Governor Beshear says most of Kentucky’s uninsured residents would qualify for discounts on health insurance purchased on the state’s new health exchange. Speaking Tuesday in Frankfort, said at least 80 percent of the commonwealth’s uninsured would get some kind of financial assistance to help them get insurance coverage.
The new health exchange was put into motion following the passage of the federal Affordable Care Act. It serves as an online marketplace where consumers can choose state-approved insurance plans and compare coverage and costs.
Enrollment in the Kentucky exchange begins October 1.
Government officials have said an estimated 332,000 uninsured Kentuckians would be eligible to receive coverage through the new exchange. The Courier-Journal reports Beshear said Tuesday that a family of four earning $70,000 a year could buy a health plan for a little over $400 a month.
Sen. Mitch McConnell and Gov. Steve Beshear squared off in a heated debate about the federal health-care law at the Kentucky Country Ham Breakfast.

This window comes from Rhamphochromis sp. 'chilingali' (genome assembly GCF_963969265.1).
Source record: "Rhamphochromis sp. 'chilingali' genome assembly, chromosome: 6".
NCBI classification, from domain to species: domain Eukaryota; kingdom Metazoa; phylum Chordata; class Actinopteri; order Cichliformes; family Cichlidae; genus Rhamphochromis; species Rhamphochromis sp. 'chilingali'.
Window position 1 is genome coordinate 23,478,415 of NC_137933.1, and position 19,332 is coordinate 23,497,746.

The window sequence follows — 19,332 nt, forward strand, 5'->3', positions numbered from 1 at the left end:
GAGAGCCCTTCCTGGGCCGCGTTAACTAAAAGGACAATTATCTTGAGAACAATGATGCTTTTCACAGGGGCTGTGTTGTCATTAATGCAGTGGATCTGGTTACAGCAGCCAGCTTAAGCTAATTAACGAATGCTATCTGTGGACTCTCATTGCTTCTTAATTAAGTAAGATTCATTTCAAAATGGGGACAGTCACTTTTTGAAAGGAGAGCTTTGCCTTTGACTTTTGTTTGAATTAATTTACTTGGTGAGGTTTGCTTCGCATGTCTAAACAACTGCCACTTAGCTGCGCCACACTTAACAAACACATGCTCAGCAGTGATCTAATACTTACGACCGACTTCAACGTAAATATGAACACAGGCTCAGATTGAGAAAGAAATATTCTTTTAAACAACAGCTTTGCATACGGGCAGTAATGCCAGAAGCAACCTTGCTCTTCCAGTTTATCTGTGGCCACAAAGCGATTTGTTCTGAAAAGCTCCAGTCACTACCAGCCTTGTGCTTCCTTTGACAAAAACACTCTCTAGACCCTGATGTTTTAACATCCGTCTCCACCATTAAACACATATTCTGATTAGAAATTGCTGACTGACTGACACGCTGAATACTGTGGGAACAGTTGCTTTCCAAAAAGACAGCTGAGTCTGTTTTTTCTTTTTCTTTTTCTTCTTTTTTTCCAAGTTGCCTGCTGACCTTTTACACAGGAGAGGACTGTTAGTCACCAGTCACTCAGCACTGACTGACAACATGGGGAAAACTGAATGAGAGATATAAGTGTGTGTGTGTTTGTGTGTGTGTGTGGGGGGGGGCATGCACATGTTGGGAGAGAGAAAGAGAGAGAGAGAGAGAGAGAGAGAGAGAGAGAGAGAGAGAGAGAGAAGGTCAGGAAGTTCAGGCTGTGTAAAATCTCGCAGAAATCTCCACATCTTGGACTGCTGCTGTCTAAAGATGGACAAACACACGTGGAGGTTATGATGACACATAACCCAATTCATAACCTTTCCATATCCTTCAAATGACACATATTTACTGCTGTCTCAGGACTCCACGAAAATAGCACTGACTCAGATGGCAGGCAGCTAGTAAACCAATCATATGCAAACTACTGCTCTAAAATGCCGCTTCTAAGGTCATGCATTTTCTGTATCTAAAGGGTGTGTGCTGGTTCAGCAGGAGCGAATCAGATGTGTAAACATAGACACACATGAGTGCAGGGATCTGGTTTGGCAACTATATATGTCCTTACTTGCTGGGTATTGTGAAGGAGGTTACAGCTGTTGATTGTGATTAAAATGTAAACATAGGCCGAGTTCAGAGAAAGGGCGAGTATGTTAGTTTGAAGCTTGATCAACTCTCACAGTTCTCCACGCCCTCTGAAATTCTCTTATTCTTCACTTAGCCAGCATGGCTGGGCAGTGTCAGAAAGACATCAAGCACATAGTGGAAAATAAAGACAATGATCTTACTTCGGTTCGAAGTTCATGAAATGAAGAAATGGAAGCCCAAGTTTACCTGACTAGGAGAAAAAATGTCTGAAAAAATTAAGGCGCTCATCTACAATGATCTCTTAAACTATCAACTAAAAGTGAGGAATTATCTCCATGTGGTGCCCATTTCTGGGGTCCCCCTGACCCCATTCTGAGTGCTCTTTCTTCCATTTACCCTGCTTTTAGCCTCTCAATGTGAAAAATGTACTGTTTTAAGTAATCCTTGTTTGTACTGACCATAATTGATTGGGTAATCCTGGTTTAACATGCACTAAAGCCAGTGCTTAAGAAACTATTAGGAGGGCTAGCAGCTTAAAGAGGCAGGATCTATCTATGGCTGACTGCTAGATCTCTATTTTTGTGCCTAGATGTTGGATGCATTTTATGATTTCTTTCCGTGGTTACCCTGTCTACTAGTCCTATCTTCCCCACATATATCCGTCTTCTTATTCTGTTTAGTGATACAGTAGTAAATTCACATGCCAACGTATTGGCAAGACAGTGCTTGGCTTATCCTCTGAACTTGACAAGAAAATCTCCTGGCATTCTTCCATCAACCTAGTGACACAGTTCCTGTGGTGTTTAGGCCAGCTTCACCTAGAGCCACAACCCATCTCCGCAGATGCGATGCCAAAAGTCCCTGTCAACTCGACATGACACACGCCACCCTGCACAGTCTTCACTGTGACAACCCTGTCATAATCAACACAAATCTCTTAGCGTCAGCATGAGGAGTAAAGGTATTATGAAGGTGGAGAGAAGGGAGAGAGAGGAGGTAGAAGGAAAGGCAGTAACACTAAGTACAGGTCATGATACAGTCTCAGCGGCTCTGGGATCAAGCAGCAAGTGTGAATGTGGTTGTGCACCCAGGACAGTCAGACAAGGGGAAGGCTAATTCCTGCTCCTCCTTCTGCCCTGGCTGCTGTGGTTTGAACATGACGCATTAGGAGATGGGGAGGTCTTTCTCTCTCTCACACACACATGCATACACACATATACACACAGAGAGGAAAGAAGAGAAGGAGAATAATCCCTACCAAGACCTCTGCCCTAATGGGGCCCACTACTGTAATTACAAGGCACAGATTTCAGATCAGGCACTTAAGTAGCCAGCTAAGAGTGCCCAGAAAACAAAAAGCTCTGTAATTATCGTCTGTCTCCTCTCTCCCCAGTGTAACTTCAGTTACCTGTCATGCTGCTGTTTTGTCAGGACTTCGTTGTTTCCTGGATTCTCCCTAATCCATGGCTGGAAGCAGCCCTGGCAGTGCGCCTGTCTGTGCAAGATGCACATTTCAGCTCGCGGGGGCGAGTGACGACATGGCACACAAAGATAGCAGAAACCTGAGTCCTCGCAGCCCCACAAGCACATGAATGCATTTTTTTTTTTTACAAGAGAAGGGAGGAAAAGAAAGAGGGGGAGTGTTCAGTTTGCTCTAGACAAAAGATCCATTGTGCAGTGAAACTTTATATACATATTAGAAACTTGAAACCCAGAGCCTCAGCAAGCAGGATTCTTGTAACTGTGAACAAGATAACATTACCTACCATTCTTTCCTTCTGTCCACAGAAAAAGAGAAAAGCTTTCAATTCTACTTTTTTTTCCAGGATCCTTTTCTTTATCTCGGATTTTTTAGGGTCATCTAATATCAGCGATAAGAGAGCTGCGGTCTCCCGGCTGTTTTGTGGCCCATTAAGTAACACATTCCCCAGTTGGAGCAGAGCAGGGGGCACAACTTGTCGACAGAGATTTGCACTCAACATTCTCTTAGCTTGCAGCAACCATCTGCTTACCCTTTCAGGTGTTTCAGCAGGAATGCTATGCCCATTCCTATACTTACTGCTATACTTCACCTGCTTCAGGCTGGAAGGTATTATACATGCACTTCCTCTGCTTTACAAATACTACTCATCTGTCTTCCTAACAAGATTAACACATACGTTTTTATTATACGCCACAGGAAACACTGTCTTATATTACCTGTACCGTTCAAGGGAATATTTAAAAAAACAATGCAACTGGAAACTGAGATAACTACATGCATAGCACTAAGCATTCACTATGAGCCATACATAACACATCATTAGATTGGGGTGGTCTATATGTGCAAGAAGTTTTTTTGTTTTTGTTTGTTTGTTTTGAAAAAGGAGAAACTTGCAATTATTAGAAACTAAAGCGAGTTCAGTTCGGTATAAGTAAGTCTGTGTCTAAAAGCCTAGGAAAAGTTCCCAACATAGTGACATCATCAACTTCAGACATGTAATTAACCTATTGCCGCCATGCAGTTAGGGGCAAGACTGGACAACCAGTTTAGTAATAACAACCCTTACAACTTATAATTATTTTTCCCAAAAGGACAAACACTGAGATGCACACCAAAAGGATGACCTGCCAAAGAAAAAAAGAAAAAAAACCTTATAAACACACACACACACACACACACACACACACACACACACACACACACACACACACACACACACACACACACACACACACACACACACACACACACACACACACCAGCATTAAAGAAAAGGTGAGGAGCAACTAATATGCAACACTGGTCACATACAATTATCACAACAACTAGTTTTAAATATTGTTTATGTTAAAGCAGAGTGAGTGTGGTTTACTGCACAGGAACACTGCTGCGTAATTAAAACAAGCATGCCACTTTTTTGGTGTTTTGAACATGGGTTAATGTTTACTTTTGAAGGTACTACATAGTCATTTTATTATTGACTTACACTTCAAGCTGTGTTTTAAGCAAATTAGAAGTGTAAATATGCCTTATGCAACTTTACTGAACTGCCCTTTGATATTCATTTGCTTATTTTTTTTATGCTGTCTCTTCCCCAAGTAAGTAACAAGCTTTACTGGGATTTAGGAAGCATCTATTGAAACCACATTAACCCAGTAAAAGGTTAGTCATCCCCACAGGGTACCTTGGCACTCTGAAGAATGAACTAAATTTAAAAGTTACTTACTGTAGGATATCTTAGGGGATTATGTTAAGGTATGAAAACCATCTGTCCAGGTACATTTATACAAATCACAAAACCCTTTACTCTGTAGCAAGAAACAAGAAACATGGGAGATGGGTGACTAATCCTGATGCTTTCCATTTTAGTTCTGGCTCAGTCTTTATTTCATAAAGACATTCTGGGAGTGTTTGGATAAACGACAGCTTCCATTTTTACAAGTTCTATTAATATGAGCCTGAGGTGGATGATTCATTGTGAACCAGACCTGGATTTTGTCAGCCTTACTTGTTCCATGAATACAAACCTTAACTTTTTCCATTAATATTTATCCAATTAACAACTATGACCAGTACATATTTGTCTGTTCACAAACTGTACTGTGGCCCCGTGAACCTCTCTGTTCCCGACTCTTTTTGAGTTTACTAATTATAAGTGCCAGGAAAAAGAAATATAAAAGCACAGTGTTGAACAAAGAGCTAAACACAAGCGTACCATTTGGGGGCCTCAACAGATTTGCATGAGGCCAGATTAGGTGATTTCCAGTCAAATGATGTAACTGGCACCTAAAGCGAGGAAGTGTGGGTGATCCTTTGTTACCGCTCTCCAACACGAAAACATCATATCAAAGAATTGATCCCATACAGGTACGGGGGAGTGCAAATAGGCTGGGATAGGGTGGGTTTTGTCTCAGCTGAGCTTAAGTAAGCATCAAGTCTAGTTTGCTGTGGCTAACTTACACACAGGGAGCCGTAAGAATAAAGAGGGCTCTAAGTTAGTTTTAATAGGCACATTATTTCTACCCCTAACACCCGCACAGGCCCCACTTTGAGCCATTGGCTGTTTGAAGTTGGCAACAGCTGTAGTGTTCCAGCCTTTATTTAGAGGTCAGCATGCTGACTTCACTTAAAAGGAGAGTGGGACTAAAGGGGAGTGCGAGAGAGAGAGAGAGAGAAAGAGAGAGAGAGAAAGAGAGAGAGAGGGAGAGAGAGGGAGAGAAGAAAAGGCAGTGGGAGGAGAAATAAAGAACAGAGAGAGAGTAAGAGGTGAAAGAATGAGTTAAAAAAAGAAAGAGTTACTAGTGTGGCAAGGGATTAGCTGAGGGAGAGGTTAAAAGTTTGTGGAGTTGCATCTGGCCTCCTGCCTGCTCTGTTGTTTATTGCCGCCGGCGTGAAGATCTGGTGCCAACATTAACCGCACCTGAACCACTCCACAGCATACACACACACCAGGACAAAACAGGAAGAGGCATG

The Democratic governor said Thursday the Affordable Care Act will work in Kentucky.
Beshear said the law will improve Kentucky's health problems, which include some of the nation's worst rates for cancer, heart disease and diabetes.
McConnell, the Senate's top-ranking Republican, said the law is driving up health insurance premiums and forcing employers to reduce working hours for many employees. McConnell said the law should be repealed.
Tea party activists have asked a judge to resolve a lawsuit over the legality of the Kentucky Health Benefit Exchange by granting a summary judgment.
Irvine attorney Michael Dean filed a motion Thursday asking that Franklin County Circuit Judge Phillip J. Shepherd rule in favor of the activists. They also want a permanent injunction that would essentially shut down the exchange, a product of the federal health care overhaul intended to help uninsured people arrange health insurance coverage.